Someone within Imperial Bank, now under statutory management by the Central Bank of Kenya as well as the Bank of Uganda, was clearly not looking out for the clients’ interest, contrary to the slogan the bank marketers peddled to get business into their books.
Being put under Central Bank management and direct supervision is often the precursor for a bank closure though there have been rare cases that the respective banks have reopened, albeit with a massively shrunk clients base following the loss of trust and confidence.
While protection schemes are in place in both Uganda and Kenya, clients with current accounts will not have access to their funds and their own liquidity and ability to pay bills and staff will be severely impacted.
From a recent visit to Malindi and Watamu, it is clear that even tourism businesses, hotels, resorts, and fishing operations, are affected and leaving their management in a lurch on how to cope with the sudden lack of access to their cash reserves.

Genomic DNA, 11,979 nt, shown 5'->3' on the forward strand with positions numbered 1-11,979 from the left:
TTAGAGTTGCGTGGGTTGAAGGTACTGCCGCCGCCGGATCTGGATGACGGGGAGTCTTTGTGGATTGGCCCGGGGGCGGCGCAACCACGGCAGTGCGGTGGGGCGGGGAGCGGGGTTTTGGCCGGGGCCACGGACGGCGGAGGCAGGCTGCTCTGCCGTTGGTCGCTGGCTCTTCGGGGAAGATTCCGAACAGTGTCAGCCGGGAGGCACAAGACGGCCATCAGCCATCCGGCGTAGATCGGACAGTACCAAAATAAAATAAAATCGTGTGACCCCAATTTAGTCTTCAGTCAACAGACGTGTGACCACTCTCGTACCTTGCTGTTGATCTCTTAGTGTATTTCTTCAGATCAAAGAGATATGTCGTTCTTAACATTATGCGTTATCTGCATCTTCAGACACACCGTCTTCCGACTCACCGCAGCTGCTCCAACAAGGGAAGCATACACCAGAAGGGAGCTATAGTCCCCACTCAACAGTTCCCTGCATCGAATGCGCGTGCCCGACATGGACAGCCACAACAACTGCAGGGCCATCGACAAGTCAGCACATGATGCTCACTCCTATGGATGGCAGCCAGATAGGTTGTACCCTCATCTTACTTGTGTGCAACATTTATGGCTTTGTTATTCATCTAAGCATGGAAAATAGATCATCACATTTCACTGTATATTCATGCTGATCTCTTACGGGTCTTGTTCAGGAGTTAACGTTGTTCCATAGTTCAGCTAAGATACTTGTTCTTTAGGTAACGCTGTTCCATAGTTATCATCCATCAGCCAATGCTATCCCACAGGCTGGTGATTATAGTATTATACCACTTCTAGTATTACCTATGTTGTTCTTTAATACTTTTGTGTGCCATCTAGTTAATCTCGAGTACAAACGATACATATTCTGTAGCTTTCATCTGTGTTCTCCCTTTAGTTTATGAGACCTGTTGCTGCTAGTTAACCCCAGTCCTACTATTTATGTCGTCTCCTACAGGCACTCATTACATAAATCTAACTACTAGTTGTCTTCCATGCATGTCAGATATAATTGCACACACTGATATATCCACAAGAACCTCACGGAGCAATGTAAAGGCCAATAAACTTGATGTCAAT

At least in two known cases, owners and managers have opted out of attending the ongoing Magical Kenya Travel Expo in person to deal with this crisis of confidence and lack of cash, showing how serious a matter it is when a bank slides into a financial quagmire and is unable to free itself from the often self-made problems of overextending and holding non-performing loan portfolios for too long.
Best of luck to those affected and known to this correspondent to find a bridging solution until the respective Central Banks will permit the rescue fund operator to begin paying out some money, although there is a cap on it, likely making businesses have to write off major sums.